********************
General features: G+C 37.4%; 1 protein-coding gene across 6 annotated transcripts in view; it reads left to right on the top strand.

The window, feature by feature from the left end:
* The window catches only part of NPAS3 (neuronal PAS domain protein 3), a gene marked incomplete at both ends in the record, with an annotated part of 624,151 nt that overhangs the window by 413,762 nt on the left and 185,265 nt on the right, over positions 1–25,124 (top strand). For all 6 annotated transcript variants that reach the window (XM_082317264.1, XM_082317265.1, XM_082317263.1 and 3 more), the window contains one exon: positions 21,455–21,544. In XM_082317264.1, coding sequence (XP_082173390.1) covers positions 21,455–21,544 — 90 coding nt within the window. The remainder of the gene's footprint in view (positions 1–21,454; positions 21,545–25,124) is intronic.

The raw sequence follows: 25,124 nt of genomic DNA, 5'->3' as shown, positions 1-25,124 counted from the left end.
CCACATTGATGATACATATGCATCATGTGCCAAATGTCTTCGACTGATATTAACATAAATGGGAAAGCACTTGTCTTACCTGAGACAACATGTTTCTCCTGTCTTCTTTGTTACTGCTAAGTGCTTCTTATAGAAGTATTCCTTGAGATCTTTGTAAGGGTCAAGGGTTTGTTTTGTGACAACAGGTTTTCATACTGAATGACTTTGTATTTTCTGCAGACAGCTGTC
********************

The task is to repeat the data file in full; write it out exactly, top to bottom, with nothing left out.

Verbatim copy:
General features: G+C 37.4%; 1 protein-coding gene across 6 annotated transcripts in view; it reads left to right on the top strand.

The window, feature by feature from the left end:
* The window catches only part of NPAS3 (neuronal PAS domain protein 3), a gene marked incomplete at both ends in the record, with an annotated part of 624,151 nt that overhangs the window by 413,762 nt on the left and 185,265 nt on the right, over positions 1–25,124 (top strand). For all 6 annotated transcript variants that reach the window (XM_082317264.1, XM_082317265.1, XM_082317263.1 and 3 more), the window contains one exon: positions 21,455–21,544. In XM_082317264.1, coding sequence (XP_082173390.1) covers positions 21,455–21,544 — 90 coding nt within the window. The remainder of the gene's footprint in view (positions 1–21,454; positions 21,545–25,124) is intronic.

The raw sequence follows: 25,124 nt of genomic DNA, 5'->3' as shown, positions 1-25,124 counted from the left end.
CCACATTGATGATACATATGCATCATGTGCCAAATGTCTTCGACTGATATTAACATAAATGGGAAAGCACTTGTCTTACCTGAGACAACATGTTTCTCCTGTCTTCTTTGTTACTGCTAAGTGCTTCTTATAGAAGTATTCCTTGAGATCTTTGTAAGGGTCAAGGGTTTGTTTTGTGACAACAGGTTTTCATACTGAATGACTTTGTATTTTCTGCAGACAGCTGTC